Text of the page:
SOME critics think the President's State of the Union message has become too much an exercise in pomp and pageantry, devoid of substance - all that one-upmanship, stand-up applause, and so forth. In any case the Democrats decided to respond with a low-key fireside chat by Virginia Gov. Tim Kaine, the second consecutive member of his party to win the governorship of Virginia, a state generally found in the red column. Seems like a smooth move.
In what may be an omen of things to come, Governor Kaine dispensed with ruffles and flourishes, instead criticizing President Bush mainly on grounds of "poor choices and bad management," which, he said, adversely affected families on the Gulf Coast trying to rebuild their homes, workers thrown out of their jobs seeking new careers, and American servicemen in Iraq trying to "rebuild a nation."
Republicans won the last election on the basis of the incumbent's handling of the terrorism issue, but as Mr. Kaine reminded his listeners: While the images of the World Trade Center are seared in the minds of Americans, "so too are the memories of those who died on sacred ground in Virginia in the attack on the Pentagon."
Members of Congress have played an important role in recent national elections, but it should be remembered that governors have generally been prominent players in presidential election contests. As the Bush Administration wrestles with messy problems in Iraq and a quagmire of national deficit spending, to say nothing of GOP-centered scandals at the state and national levels, voters may respond favorably to some of the new voices emerging in statehouses across the land.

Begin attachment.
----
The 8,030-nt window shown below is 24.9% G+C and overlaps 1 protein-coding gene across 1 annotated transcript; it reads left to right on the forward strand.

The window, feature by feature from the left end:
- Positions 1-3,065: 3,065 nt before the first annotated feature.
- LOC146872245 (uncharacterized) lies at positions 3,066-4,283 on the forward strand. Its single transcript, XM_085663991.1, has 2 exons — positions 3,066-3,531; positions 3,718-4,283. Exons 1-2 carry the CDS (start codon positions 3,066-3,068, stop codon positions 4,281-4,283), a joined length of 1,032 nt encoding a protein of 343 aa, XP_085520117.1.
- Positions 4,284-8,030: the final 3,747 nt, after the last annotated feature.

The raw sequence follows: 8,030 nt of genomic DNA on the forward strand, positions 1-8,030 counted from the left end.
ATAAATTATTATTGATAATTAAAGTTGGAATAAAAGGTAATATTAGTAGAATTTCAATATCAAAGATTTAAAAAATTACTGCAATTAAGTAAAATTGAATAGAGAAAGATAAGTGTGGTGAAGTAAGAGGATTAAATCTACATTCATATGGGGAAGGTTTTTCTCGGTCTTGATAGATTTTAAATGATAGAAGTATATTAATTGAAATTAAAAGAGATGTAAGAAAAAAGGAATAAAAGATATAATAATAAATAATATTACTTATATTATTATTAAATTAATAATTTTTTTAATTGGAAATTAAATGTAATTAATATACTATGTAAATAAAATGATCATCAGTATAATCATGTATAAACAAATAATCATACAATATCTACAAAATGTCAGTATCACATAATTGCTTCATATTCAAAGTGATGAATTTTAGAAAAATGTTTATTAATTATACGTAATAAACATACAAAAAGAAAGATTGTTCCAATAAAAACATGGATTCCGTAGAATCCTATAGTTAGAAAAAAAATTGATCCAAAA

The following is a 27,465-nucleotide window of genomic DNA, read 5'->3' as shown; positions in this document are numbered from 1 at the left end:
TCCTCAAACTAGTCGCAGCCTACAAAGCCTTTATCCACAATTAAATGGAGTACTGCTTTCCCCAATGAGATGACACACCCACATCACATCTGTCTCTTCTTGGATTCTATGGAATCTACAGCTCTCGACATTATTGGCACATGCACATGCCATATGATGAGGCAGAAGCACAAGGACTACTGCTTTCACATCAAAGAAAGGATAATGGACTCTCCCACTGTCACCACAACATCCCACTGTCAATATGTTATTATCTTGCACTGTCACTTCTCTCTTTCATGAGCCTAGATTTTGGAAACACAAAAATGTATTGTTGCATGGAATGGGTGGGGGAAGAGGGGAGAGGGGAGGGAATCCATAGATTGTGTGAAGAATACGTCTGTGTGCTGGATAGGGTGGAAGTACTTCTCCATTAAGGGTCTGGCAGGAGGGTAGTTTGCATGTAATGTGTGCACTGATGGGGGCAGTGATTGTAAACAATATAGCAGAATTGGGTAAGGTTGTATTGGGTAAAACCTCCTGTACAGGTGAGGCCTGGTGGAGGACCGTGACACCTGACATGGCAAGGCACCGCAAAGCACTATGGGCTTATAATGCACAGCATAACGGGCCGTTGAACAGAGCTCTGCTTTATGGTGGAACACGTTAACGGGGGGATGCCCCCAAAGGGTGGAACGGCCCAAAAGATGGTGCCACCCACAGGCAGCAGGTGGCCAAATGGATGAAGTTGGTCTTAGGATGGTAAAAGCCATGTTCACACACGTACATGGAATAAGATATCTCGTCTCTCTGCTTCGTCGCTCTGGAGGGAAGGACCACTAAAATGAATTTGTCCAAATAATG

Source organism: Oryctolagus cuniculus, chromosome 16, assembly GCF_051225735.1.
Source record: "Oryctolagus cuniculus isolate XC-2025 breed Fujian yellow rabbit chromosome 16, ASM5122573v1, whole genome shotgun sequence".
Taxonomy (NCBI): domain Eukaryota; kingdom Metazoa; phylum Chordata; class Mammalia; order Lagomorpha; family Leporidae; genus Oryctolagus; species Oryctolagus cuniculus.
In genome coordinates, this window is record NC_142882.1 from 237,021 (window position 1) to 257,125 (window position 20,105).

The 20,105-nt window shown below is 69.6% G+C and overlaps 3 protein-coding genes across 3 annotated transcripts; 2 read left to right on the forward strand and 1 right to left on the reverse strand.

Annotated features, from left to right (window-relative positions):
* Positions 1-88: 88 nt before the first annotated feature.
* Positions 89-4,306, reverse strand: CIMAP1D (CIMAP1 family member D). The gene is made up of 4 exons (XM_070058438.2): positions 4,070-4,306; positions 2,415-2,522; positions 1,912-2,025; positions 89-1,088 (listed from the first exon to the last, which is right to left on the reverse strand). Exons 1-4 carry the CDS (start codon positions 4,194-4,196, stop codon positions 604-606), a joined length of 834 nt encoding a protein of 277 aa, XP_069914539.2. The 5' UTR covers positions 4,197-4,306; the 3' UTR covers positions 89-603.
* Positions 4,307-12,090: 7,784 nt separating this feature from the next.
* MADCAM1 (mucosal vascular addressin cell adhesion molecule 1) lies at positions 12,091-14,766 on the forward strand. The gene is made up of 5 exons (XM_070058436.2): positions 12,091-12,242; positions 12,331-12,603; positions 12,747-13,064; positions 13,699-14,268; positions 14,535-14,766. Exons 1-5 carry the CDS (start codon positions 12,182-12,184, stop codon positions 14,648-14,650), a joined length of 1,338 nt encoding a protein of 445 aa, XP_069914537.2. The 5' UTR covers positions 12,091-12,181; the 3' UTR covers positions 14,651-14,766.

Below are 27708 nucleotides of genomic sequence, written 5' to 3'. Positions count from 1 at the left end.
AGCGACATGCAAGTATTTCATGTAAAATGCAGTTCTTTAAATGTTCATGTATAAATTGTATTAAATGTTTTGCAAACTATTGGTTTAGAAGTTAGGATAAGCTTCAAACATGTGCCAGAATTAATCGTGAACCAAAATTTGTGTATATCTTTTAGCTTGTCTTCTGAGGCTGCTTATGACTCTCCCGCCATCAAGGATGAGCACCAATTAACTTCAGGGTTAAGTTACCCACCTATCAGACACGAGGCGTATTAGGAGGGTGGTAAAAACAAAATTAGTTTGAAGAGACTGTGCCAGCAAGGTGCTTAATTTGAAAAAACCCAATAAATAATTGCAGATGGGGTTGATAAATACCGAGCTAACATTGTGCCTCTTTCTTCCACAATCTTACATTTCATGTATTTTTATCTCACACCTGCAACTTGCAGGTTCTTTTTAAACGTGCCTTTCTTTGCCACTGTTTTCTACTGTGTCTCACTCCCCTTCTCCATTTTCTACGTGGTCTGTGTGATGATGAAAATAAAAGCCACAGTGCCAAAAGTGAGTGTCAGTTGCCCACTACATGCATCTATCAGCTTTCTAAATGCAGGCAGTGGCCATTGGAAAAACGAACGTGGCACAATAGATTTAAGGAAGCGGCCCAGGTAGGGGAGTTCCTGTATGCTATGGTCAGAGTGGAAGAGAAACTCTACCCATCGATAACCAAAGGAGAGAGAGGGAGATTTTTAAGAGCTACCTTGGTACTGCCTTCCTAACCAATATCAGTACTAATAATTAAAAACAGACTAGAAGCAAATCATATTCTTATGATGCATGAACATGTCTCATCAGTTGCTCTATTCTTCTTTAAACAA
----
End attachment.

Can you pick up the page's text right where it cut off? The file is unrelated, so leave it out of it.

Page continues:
They may be Democrats or Republicans, but in a federal capital virtually gridlocked by partisan feuding, 2008 could again be the year of the governor. And, looking at their biographies, appropriate age levels, and excluding two who were not born in this country, there are two or three dozen state chief executives who might well be attractive favorite sons or dark horses, and, under the current circumstances, have lived and worked far enough away from Washington.
Anyway, Josiah Bartlet, star character of the hit television show, The West Wing (who was portrayed as a former governor) is in his last year or his last season, however you choose to view him.